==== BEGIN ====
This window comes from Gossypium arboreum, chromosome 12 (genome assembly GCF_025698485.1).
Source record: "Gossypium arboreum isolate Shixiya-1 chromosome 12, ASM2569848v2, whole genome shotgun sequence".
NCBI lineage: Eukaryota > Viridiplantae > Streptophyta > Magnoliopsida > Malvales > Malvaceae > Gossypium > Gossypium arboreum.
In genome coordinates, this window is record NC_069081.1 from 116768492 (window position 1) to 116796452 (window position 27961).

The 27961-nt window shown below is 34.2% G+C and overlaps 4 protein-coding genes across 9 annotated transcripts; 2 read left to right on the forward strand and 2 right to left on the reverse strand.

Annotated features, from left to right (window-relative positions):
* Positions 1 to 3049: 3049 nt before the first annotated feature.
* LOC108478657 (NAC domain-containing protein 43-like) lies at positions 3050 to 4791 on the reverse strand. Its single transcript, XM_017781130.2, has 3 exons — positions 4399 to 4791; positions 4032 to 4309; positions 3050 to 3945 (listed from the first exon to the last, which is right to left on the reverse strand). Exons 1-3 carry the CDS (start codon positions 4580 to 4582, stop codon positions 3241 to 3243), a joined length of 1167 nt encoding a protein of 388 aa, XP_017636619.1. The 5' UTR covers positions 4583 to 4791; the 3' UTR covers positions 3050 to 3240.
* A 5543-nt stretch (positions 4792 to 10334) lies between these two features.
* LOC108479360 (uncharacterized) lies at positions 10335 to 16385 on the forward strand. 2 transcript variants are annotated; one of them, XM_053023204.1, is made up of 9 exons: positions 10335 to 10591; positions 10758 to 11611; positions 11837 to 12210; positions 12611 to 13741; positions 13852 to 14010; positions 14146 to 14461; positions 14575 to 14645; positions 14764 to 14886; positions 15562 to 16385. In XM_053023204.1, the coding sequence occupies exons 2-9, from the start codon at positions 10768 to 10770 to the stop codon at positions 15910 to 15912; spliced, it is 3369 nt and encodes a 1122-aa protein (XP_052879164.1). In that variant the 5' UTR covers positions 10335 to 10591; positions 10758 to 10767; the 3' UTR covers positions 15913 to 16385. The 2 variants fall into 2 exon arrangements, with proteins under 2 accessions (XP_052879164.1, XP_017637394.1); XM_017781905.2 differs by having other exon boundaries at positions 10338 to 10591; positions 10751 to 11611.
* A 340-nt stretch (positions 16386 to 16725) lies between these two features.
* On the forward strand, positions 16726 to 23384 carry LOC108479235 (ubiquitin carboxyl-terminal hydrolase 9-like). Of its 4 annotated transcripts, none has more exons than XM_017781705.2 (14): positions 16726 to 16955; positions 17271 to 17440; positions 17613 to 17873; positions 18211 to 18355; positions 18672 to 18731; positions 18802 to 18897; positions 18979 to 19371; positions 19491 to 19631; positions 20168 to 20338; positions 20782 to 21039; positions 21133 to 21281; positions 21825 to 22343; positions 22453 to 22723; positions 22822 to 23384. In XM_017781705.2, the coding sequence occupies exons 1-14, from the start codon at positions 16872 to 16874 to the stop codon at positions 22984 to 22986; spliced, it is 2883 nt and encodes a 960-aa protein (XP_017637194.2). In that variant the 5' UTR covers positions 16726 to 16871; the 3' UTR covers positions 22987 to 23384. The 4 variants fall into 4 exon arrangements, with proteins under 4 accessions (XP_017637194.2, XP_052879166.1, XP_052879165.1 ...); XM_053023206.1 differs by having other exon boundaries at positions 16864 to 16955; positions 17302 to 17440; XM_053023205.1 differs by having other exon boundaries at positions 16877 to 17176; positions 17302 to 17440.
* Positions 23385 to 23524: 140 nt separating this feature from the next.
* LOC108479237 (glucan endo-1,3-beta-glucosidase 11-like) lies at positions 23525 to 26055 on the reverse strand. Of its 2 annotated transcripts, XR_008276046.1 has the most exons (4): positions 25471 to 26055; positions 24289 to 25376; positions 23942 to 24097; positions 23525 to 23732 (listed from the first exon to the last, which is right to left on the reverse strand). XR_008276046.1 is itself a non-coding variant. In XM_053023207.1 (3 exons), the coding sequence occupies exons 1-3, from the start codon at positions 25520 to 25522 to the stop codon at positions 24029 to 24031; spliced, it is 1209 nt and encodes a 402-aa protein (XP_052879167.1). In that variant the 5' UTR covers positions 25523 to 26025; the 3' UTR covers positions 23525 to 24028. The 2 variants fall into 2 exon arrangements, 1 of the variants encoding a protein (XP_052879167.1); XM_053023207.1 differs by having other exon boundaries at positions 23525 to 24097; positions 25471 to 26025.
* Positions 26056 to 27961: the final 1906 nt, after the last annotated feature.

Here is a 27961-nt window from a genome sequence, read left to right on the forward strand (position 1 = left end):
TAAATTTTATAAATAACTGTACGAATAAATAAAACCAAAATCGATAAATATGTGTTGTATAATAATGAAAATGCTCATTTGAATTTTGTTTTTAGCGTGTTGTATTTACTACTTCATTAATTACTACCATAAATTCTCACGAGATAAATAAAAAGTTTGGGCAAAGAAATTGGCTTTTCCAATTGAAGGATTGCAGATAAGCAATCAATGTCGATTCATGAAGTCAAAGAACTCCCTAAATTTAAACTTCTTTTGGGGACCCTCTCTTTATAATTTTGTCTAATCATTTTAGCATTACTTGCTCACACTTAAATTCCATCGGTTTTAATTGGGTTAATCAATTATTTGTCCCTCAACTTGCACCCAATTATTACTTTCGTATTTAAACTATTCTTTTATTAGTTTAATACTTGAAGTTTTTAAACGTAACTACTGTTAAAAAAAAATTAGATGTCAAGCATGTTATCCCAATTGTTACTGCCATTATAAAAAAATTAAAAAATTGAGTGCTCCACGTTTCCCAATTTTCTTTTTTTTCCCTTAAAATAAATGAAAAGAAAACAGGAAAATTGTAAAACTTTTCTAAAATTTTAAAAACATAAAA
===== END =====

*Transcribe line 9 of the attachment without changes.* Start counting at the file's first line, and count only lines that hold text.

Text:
* A 5543-nt stretch (positions 4792 to 10334) lies between these two features.